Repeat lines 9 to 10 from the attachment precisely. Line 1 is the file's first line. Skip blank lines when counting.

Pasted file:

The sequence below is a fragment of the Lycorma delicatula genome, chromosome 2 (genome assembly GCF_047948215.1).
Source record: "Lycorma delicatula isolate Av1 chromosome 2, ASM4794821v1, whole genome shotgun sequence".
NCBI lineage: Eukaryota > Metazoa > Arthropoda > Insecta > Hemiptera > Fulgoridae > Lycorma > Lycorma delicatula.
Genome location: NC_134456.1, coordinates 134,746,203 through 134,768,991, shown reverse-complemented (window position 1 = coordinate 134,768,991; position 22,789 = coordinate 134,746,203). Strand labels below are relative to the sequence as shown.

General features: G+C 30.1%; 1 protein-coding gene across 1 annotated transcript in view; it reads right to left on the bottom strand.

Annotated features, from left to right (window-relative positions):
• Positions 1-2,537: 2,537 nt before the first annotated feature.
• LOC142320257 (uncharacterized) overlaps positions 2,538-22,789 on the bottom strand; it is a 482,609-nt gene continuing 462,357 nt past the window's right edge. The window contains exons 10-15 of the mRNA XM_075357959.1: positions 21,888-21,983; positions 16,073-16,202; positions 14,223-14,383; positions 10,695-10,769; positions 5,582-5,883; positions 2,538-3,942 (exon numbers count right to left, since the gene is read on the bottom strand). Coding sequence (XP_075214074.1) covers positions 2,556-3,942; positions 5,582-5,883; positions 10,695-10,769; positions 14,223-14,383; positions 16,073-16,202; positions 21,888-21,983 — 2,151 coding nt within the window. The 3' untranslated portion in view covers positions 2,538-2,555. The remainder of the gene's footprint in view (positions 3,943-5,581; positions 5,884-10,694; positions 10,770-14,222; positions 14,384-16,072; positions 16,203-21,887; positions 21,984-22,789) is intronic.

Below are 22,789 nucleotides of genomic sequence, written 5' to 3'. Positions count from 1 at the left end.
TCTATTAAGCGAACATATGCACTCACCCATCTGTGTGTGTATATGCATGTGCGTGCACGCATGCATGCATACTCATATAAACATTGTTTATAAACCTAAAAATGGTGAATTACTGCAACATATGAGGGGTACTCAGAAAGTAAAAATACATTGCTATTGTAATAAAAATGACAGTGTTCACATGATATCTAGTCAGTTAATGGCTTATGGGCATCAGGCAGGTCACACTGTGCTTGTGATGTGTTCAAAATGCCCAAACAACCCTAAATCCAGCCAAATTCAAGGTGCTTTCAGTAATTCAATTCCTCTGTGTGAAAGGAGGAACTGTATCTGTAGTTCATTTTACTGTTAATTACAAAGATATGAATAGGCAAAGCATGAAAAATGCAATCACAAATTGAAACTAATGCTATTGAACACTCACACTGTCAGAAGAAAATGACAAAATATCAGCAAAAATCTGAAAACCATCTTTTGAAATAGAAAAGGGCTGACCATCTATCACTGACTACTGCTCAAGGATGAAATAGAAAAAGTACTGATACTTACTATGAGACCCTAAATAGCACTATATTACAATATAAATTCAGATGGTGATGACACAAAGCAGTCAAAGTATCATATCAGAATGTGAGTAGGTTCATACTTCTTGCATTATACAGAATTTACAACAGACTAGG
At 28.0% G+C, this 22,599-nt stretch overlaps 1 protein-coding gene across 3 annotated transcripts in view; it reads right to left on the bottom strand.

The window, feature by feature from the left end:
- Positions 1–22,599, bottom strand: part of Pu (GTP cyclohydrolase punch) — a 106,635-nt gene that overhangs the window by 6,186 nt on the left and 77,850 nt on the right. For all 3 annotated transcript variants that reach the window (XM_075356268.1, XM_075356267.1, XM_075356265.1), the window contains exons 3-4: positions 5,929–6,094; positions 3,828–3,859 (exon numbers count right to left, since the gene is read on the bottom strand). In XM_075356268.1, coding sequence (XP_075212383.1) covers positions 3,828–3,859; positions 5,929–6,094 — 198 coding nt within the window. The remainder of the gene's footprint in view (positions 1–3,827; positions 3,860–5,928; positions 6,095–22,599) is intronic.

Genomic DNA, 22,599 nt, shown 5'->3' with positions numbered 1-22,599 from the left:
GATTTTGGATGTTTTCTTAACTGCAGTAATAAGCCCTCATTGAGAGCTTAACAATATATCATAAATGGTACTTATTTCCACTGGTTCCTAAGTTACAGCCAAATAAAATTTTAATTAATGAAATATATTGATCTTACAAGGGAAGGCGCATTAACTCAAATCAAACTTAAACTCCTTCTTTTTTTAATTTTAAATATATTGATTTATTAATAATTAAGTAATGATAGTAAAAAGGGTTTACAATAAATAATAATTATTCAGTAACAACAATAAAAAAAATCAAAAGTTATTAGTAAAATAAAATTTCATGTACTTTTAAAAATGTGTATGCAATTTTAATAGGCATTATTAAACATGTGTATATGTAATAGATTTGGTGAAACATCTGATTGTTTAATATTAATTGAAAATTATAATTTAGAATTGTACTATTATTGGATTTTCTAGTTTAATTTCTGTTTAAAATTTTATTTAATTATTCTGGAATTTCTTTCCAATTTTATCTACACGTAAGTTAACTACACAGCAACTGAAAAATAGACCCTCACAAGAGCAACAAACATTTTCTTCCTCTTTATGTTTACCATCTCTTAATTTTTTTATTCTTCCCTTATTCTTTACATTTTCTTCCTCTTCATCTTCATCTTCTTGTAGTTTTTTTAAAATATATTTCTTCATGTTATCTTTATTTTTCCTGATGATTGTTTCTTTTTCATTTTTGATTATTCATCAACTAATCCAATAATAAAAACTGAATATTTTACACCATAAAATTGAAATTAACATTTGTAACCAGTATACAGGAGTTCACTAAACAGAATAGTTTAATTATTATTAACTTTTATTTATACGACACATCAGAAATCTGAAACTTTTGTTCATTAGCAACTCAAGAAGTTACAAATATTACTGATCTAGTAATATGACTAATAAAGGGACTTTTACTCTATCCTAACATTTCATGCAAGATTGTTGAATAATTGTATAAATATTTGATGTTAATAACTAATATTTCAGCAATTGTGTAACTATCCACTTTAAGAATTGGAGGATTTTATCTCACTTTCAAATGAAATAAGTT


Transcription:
Below are 22,789 nucleotides of genomic sequence, written 5' to 3'. Positions count from 1 at the left end.
TCTATTAAGCGAACATATGCACTCACCCATCTGTGTGTGTATATGCATGTGCGTGCACGCATGCATGCATACTCATATAAACATTGTTTATAAACCTAAAAATGGTGAATTACTGCAACATATGAGGGGTACTCAGAAAGTAAAAATACATTGCTATTGTAATAAAAATGACAGTGTTCACATGATATCTAGTCAGTTAATGGCTTATGGGCATCAGGCAGGTCACACTGTGCTTGTGATGTGTTCAAAATGCCCAAACAACCCTAAATCCAGCCAAATTCAAGGTGCTTTCAGTAATTCAATTCCTCTGTGTGAAAGGAGGAACTGTATCTGTAGTTCATTTTACTGTTAATTACAAAGATATGAATAGGCAAAGCATGAAAAATGCAATCACAAATTGAAACTAATGCTATTGAACACTCACACTGTCAGAAGAAAATGACAAAATATCAGCAAAAATCTGAAAACCATCTTTTGAAATAGAAAAGGGCTGACCATCTATCACTGACTACTGCTCAAGGATGAAATAGAAAAAGTACTGATACTTACTATGAGACCCTAAATAGCACTATATTACAATATAAATTCAGATGGTGATGACACAAAGCAGTCAAAGTATCATATCAGAATGTGAGTAGGTTCATACTTCTTGCATTATACAGAATTTACAACAGACTAGG